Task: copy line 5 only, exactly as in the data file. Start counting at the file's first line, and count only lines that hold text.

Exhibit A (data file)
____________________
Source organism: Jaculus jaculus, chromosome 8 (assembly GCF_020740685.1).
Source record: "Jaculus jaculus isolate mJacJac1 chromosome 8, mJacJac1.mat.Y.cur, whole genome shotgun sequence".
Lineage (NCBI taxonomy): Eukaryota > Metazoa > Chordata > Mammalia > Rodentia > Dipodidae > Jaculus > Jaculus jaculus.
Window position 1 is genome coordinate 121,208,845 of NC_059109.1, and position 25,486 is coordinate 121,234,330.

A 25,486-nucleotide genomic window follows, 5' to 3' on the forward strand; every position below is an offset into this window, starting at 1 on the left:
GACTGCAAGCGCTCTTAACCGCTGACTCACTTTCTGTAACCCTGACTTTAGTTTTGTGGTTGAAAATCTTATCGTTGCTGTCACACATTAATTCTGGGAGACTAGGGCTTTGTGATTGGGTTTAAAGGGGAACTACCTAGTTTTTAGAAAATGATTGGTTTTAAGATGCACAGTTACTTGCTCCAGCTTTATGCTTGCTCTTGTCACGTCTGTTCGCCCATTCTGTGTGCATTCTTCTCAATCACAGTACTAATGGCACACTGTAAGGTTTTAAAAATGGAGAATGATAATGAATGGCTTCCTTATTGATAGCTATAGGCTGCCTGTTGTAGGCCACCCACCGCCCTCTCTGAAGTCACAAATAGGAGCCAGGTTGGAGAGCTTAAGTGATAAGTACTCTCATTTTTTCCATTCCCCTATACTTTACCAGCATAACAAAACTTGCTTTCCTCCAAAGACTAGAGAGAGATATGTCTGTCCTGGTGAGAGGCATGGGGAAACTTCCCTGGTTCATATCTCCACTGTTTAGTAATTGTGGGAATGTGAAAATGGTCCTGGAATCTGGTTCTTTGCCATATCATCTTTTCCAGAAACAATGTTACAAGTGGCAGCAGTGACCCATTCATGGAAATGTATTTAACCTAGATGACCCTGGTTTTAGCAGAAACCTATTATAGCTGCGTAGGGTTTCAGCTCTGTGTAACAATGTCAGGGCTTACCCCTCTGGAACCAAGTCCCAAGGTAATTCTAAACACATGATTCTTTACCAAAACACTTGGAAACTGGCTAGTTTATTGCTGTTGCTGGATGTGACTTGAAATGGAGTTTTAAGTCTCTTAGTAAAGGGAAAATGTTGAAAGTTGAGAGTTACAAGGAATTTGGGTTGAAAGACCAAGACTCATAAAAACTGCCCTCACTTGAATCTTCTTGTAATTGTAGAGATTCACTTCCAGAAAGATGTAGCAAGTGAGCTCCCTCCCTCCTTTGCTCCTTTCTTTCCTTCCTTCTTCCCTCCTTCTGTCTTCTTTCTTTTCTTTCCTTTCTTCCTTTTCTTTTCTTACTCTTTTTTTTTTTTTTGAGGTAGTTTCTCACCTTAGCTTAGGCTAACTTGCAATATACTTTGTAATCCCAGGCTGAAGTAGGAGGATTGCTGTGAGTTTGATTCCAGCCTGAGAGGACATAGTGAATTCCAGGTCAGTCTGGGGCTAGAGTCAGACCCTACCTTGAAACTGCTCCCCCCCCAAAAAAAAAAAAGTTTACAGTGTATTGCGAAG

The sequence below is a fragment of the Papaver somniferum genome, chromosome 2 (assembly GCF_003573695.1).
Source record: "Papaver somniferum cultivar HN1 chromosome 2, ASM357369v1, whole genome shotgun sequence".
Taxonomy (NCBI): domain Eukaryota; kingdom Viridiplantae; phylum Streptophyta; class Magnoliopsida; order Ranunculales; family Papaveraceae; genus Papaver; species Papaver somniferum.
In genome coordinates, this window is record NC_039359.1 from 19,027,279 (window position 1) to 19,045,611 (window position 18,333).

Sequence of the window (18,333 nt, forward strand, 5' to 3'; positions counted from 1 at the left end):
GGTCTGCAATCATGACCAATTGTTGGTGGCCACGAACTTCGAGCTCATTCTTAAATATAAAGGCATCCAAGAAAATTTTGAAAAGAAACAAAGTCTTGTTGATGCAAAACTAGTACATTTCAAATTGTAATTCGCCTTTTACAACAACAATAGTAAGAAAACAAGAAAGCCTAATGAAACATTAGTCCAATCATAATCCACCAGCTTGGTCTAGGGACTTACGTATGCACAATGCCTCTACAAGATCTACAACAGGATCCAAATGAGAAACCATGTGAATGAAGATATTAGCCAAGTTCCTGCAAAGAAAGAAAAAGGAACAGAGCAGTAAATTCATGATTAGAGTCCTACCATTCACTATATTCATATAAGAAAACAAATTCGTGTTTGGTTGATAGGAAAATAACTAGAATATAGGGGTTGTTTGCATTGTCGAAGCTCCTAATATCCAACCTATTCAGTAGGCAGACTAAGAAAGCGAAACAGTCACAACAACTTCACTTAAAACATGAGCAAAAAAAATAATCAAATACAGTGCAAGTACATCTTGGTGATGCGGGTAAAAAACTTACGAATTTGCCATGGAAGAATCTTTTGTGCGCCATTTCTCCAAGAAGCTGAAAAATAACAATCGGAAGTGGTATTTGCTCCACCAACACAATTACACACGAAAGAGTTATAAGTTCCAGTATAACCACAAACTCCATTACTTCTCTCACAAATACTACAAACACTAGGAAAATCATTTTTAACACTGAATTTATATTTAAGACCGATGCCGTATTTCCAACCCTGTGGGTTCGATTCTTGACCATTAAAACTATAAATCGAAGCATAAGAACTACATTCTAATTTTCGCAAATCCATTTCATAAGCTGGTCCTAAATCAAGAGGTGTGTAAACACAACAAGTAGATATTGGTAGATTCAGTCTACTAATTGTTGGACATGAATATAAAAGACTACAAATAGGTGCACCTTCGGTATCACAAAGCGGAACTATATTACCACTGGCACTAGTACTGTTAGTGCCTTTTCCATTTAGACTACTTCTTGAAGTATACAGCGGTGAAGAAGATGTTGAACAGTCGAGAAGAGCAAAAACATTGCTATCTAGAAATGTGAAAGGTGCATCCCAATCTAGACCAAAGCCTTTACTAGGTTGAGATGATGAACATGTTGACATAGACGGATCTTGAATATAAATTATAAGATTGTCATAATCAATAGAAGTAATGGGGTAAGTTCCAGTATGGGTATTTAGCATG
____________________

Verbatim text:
A 25,486-nucleotide genomic window follows, 5' to 3' on the forward strand; every position below is an offset into this window, starting at 1 on the left: